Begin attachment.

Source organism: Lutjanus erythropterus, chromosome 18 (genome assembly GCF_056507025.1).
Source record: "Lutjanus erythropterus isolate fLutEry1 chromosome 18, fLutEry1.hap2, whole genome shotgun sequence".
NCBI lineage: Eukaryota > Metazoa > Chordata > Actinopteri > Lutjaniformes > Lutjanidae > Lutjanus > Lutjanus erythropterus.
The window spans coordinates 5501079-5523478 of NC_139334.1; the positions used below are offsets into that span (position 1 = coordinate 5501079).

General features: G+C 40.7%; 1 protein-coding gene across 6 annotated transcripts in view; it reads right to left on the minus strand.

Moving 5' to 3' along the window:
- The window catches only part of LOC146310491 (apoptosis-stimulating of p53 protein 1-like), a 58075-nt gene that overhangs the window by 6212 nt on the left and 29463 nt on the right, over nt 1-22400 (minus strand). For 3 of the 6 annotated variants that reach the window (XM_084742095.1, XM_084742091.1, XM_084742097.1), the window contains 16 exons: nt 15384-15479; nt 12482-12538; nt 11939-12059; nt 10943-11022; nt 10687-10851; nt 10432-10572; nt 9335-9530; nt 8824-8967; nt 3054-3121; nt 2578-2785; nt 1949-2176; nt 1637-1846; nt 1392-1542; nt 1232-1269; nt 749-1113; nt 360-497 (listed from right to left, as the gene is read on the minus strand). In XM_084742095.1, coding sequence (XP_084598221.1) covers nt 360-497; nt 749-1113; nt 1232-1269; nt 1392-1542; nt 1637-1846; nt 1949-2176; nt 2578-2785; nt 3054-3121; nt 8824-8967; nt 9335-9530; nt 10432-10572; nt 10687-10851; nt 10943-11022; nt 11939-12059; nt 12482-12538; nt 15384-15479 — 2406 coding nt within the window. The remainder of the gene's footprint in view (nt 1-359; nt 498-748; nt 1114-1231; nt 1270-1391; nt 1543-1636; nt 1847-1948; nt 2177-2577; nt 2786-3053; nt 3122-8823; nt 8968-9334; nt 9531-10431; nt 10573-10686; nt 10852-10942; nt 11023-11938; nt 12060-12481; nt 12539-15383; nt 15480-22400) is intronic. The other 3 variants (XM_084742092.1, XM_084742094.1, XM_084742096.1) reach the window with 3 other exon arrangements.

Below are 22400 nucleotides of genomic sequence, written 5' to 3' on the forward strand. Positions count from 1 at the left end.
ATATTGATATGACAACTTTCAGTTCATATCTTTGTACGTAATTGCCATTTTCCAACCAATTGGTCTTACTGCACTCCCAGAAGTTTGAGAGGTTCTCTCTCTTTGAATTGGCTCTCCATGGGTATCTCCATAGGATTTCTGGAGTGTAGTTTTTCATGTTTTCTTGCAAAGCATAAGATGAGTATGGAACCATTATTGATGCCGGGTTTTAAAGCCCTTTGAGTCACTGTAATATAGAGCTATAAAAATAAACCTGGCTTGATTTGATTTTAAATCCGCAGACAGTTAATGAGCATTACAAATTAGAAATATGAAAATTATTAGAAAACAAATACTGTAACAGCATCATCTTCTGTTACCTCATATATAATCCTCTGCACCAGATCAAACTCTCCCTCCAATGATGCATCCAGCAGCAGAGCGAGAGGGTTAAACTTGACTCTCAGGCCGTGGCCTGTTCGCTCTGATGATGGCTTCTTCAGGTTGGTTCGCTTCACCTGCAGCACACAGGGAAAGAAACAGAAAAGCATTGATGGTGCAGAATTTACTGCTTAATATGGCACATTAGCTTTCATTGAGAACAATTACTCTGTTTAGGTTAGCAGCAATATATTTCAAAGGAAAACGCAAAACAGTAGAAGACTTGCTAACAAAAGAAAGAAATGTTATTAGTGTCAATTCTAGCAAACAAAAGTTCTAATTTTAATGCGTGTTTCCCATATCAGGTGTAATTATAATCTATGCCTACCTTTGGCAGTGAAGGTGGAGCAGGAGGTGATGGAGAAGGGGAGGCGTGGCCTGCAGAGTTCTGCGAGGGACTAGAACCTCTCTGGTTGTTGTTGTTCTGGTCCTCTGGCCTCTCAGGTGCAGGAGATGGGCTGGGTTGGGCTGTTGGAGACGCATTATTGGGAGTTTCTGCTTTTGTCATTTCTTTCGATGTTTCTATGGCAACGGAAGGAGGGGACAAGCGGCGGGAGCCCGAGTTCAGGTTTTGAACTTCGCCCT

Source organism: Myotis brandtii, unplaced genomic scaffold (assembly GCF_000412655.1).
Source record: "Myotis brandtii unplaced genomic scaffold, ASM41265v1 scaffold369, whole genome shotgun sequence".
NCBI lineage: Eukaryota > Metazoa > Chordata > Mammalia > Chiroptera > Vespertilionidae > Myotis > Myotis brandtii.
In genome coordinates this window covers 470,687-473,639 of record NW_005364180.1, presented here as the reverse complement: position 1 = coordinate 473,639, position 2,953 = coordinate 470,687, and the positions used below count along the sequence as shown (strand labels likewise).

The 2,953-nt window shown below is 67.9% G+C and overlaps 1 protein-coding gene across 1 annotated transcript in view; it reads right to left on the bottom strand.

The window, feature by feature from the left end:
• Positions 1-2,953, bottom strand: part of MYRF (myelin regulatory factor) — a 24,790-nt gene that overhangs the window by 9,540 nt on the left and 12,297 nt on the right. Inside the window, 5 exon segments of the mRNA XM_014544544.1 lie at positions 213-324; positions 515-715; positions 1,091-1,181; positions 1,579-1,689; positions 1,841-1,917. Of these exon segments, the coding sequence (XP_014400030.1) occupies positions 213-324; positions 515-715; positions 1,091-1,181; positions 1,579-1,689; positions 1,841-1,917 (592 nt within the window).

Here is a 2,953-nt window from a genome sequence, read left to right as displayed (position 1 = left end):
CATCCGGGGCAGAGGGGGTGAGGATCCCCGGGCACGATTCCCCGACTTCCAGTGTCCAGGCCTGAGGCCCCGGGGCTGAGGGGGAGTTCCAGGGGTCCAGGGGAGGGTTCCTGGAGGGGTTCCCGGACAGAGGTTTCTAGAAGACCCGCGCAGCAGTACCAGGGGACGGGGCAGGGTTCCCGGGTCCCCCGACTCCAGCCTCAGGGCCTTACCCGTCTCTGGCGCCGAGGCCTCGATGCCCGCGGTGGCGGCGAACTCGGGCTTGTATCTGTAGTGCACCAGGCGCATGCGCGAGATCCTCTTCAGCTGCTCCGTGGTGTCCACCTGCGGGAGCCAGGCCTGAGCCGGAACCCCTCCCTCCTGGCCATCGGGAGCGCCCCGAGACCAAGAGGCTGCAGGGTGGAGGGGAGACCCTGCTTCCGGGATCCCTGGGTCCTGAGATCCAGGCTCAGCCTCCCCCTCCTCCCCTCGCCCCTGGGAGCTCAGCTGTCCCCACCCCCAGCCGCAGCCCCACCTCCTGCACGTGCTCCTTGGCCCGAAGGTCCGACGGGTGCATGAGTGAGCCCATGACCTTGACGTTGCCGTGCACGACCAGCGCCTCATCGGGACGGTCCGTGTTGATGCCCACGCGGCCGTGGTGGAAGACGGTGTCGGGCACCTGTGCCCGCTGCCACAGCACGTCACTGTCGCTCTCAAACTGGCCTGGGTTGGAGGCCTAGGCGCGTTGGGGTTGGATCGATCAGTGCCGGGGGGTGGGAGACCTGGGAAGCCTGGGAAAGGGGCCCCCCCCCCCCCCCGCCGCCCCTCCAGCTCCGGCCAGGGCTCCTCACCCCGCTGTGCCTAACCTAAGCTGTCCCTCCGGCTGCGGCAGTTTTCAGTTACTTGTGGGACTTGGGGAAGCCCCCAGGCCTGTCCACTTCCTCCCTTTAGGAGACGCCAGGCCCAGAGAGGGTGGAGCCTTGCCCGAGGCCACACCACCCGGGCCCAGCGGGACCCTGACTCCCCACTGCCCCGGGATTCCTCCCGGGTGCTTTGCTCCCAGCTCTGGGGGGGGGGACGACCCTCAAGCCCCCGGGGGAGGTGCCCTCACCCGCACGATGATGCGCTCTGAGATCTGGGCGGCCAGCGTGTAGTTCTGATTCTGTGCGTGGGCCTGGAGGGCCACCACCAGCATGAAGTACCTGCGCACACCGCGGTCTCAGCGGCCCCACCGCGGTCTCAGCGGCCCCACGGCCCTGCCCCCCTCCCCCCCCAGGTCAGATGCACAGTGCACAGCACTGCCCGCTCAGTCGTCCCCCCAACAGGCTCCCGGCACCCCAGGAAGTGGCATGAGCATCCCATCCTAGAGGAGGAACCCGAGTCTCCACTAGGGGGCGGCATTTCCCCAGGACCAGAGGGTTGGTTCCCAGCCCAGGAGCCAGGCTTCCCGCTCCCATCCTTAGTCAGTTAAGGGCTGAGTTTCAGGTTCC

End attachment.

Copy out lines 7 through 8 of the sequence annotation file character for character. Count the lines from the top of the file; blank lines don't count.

- The window catches only part of LOC146310491 (apoptosis-stimulating of p53 protein 1-like), a 58075-nt gene that overhangs the window by 6212 nt on the left and 29463 nt on the right, over nt 1-22400 (minus strand). For 3 of the 6 annotated variants that reach the window (XM_084742095.1, XM_084742091.1, XM_084742097.1), the window contains 16 exons: nt 15384-15479; nt 12482-12538; nt 11939-12059; nt 10943-11022; nt 10687-10851; nt 10432-10572; nt 9335-9530; nt 8824-8967; nt 3054-3121; nt 2578-2785; nt 1949-2176; nt 1637-1846; nt 1392-1542; nt 1232-1269; nt 749-1113; nt 360-497 (listed from right to left, as the gene is read on the minus strand). In XM_084742095.1, coding sequence (XP_084598221.1) covers nt 360-497; nt 749-1113; nt 1232-1269; nt 1392-1542; nt 1637-1846; nt 1949-2176; nt 2578-2785; nt 3054-3121; nt 8824-8967; nt 9335-9530; nt 10432-10572; nt 10687-10851; nt 10943-11022; nt 11939-12059; nt 12482-12538; nt 15384-15479 — 2406 coding nt within the window. The remainder of the gene's footprint in view (nt 1-359; nt 498-748; nt 1114-1231; nt 1270-1391; nt 1543-1636; nt 1847-1948; nt 2177-2577; nt 2786-3053; nt 3122-8823; nt 8968-9334; nt 9531-10431; nt 10573-10686; nt 10852-10942; nt 11023-11938; nt 12060-12481; nt 12539-15383; nt 15480-22400) is intronic. The other 3 variants (XM_084742092.1, XM_084742094.1, XM_084742096.1) reach the window with 3 other exon arrangements.

Below are 22400 nucleotides of genomic sequence, written 5' to 3' on the forward strand. Positions count from 1 at the left end.